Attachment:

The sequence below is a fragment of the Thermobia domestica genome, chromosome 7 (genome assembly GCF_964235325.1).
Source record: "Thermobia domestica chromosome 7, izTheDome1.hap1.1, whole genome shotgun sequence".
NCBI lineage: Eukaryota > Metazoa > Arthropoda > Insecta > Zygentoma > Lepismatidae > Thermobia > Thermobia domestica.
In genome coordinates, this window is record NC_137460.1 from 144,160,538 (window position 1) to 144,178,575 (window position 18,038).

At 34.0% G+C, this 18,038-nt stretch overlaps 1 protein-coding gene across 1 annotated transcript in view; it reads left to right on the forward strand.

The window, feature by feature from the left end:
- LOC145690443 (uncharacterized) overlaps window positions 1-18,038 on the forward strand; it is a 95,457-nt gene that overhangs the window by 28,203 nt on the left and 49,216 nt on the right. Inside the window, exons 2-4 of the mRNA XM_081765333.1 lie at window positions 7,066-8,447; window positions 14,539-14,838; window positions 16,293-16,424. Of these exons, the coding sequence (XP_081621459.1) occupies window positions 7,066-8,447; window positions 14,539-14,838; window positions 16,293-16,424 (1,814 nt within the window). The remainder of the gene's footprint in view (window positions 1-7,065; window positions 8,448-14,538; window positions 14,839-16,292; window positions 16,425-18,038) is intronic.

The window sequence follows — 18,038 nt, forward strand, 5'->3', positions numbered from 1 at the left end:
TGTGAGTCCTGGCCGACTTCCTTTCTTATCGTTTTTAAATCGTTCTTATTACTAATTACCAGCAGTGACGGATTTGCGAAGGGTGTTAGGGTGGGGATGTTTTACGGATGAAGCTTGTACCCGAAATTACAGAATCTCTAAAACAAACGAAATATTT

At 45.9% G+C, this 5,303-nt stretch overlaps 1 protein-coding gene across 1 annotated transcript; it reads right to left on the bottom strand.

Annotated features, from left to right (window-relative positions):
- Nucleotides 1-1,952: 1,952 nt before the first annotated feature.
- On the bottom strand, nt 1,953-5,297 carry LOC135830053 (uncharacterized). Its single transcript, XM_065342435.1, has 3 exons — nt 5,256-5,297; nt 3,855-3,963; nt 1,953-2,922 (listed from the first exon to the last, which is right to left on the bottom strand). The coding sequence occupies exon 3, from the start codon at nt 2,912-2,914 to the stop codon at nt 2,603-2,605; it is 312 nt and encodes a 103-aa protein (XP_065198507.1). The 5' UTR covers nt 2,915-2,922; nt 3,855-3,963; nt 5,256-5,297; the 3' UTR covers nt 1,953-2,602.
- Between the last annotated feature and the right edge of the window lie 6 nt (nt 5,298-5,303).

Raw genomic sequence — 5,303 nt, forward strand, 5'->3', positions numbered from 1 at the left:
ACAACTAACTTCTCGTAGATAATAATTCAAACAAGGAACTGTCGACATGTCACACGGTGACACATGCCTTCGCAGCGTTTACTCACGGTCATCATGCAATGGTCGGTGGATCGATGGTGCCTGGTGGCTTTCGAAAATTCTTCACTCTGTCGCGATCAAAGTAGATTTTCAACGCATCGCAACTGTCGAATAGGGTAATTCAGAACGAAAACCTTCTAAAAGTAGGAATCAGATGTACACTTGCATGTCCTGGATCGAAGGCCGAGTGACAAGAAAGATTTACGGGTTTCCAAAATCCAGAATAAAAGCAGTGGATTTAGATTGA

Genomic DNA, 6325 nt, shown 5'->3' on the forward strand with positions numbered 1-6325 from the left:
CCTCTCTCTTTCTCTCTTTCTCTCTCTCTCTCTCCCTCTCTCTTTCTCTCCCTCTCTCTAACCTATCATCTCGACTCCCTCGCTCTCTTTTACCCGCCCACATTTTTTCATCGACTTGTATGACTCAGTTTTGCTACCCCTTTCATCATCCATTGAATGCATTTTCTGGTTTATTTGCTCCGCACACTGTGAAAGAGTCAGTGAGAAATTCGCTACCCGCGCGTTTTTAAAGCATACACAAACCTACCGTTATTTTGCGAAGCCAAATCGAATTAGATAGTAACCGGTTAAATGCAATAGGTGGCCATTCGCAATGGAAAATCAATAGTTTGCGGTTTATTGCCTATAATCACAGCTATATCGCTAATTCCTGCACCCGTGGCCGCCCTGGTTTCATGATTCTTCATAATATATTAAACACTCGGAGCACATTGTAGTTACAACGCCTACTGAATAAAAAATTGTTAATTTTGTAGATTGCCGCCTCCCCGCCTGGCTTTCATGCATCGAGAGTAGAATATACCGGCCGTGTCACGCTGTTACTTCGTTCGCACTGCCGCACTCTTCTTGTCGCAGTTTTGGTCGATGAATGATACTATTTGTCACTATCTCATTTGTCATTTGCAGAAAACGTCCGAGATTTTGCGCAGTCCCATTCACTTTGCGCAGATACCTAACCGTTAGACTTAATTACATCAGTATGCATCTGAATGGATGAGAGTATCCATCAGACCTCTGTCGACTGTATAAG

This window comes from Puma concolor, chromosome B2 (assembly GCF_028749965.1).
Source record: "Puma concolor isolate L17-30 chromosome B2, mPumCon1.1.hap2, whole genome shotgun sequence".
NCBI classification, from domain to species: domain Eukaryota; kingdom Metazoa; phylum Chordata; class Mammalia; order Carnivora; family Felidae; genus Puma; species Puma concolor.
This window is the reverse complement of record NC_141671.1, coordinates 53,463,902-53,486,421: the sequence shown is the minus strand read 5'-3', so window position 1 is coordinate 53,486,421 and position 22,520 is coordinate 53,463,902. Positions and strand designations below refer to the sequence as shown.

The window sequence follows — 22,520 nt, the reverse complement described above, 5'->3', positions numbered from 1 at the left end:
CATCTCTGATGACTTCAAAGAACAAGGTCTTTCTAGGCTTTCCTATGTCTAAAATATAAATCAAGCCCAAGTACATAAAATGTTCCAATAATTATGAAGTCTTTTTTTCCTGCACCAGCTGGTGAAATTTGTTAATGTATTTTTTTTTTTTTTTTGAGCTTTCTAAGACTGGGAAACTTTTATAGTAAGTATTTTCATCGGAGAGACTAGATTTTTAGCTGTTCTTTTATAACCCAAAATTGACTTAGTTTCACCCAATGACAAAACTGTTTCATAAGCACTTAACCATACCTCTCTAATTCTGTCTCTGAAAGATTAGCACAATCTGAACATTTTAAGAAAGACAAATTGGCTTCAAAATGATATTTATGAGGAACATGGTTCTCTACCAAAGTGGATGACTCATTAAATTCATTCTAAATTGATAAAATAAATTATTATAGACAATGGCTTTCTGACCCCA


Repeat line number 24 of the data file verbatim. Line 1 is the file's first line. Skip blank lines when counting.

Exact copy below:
CATCTCTGATGACTTCAAAGAACAAGGTCTTTCTAGGCTTTCCTATGTCTAAAATATAAATCAAGCCCAAGTACATAAAATGTTCCAATAATTATGAAGTCTTTTTTTCCTGCACCAGCTGGTGAAATTTGTTAATGTATTTTTTTTTTTTTTTTGAGCTTTCTAAGACTGGGAAACTTTTATAGTAAGTATTTTCATCGGAGAGACTAGATTTTTAGCTGTTCTTTTATAACCCAAAATTGACTTAGTTTCACCCAATGACAAAACTGTTTCATAAGCACTTAACCATACCTCTCTAATTCTGTCTCTGAAAGATTAGCACAATCTGAACATTTTAAGAAAGACAAATTGGCTTCAAAATGATATTTATGAGGAACATGGTTCTCTACCAAAGTGGATGACTCATTAAATTCATTCTAAATTGATAAAATAAATTATTATAGACAATGGCTTTCTGACCCCA